TOKYO, Nov. 15 (UPI) -- Japan Friday reduced the forecast for its economy, the fourth straight monthly downward revision, as threat of another recession loomed.
The report from the Cabinet Office came as Prime Minister Yoshihiko Noda, under growing political pressure, prepared to dissolve the lower house of Parliament Friday to pave the way for an early election Dec. 16. His Democratic Party of Japan has been in office since 2009.
Citing the global slowdown, the Cabinet Office in its November report said exports and production in the world's third-largest economy remain sluggish, and private consumption and business investments were slowing, Kyodo News reported.
Earlier this week, the government reported the economy, hurt by slowing exports, shrank at an annualized 3.5 percent in the July-September quarter. That represented a 0.9 percent contraction in the gross domestic product from the previous quarter.
The latest downward revision in the assessment of the economy could bring more pressure on the Noda government and calls for more stimulus measures. Japan's economy was hit hard by the devastating earthquake and tsunami in March of last year.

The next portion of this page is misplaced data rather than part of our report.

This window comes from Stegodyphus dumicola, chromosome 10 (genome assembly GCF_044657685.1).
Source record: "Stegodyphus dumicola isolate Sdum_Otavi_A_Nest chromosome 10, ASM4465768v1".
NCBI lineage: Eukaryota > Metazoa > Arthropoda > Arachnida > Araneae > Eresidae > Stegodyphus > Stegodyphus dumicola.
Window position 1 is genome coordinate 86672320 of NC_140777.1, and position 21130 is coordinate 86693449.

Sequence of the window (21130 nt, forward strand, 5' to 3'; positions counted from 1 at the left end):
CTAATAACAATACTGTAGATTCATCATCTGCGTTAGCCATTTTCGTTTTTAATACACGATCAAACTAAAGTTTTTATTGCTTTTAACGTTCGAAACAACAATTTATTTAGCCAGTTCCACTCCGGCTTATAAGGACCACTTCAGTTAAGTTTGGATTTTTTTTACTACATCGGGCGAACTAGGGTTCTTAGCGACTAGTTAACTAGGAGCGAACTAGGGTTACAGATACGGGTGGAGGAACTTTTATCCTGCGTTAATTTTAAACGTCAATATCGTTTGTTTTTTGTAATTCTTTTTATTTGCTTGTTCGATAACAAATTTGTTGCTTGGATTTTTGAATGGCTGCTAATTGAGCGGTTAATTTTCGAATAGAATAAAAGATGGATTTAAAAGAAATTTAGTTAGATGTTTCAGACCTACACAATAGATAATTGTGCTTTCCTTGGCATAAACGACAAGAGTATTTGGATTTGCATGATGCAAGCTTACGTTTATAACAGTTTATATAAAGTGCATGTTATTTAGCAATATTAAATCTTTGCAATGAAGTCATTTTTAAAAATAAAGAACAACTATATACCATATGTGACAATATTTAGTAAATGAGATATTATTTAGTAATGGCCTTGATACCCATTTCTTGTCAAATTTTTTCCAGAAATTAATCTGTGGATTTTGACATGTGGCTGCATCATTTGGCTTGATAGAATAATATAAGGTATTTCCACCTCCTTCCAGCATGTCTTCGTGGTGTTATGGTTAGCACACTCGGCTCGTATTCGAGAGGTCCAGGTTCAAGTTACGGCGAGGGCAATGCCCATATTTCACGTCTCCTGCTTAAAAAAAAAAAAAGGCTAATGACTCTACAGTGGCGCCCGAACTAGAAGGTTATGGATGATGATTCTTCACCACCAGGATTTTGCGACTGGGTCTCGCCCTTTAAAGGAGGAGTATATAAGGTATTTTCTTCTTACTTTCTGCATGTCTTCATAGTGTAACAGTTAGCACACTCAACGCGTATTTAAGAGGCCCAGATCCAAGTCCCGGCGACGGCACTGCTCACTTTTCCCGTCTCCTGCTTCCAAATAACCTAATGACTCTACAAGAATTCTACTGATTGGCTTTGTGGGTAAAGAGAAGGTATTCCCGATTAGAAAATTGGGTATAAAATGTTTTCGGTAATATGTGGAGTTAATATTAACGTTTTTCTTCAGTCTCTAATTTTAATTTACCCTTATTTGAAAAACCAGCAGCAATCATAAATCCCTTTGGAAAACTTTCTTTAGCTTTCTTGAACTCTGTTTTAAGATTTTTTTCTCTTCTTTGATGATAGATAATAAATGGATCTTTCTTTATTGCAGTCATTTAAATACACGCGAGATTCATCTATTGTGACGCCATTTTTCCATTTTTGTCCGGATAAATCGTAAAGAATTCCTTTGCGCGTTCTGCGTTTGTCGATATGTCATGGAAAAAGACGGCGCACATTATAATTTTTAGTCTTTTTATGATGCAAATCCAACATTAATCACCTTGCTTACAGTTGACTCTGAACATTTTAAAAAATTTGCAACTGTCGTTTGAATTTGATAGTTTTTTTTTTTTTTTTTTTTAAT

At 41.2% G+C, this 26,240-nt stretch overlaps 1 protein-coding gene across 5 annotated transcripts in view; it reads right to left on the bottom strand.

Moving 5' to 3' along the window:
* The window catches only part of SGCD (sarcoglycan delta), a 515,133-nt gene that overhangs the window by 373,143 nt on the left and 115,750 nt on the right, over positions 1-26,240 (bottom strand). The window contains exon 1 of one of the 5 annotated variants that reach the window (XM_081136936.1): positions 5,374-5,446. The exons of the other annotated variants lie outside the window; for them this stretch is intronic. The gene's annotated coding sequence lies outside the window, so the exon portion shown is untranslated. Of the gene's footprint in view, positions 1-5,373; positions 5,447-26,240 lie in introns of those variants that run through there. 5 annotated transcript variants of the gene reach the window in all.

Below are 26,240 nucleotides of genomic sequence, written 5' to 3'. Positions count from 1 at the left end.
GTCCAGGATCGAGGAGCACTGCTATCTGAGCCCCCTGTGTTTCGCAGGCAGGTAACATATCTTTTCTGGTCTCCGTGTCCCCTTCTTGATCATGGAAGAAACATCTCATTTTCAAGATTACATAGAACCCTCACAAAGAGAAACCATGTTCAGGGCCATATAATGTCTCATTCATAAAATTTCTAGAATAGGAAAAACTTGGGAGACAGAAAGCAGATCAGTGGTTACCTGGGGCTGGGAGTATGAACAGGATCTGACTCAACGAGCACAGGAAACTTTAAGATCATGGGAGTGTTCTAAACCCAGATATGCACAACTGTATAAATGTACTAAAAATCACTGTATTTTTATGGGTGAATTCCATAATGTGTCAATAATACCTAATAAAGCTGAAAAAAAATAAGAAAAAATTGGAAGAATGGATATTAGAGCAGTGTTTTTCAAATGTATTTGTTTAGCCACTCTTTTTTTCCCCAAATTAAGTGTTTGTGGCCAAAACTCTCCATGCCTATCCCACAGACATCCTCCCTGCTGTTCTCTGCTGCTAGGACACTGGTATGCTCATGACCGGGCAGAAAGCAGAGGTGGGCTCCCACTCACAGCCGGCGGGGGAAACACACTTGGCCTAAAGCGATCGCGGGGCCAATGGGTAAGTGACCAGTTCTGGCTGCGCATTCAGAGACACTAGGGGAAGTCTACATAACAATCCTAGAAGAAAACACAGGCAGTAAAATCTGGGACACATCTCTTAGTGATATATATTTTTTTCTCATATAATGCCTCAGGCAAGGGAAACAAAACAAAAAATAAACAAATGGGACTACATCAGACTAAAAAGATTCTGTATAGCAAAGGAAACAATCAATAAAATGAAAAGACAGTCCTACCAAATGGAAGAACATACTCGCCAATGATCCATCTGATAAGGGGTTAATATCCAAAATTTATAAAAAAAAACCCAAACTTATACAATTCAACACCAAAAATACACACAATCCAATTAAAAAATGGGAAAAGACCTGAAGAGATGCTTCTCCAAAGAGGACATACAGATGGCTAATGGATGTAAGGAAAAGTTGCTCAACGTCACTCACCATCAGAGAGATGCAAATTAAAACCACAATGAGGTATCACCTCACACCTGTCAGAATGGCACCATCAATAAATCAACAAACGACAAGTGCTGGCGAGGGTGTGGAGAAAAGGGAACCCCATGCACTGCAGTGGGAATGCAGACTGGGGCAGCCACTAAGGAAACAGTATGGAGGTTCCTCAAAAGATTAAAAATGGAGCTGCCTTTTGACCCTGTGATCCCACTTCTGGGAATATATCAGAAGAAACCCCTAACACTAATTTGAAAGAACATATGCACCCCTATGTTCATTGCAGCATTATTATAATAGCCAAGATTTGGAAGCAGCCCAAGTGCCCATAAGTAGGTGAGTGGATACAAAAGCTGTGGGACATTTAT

In addition to the global slowdown, Japanese exports have also been affected by a rising yen and by the East China Sea island territorial dispute with China, which set off a number of violent anti-Japan protests in Chinese cities. China is a major trading partner of Japan and the territorial dispute already has begun to impact bilateral trade estimated at about $350 billion annually.
In an earlier report, The New York Times quoted economists as saying they expect further contraction in the next quarter, triggering a recession.
However, the situation was expected to bottom out by the end of the year.
Japan's central bank has twice in the past two months eased its monetary policy under its asset lending program.
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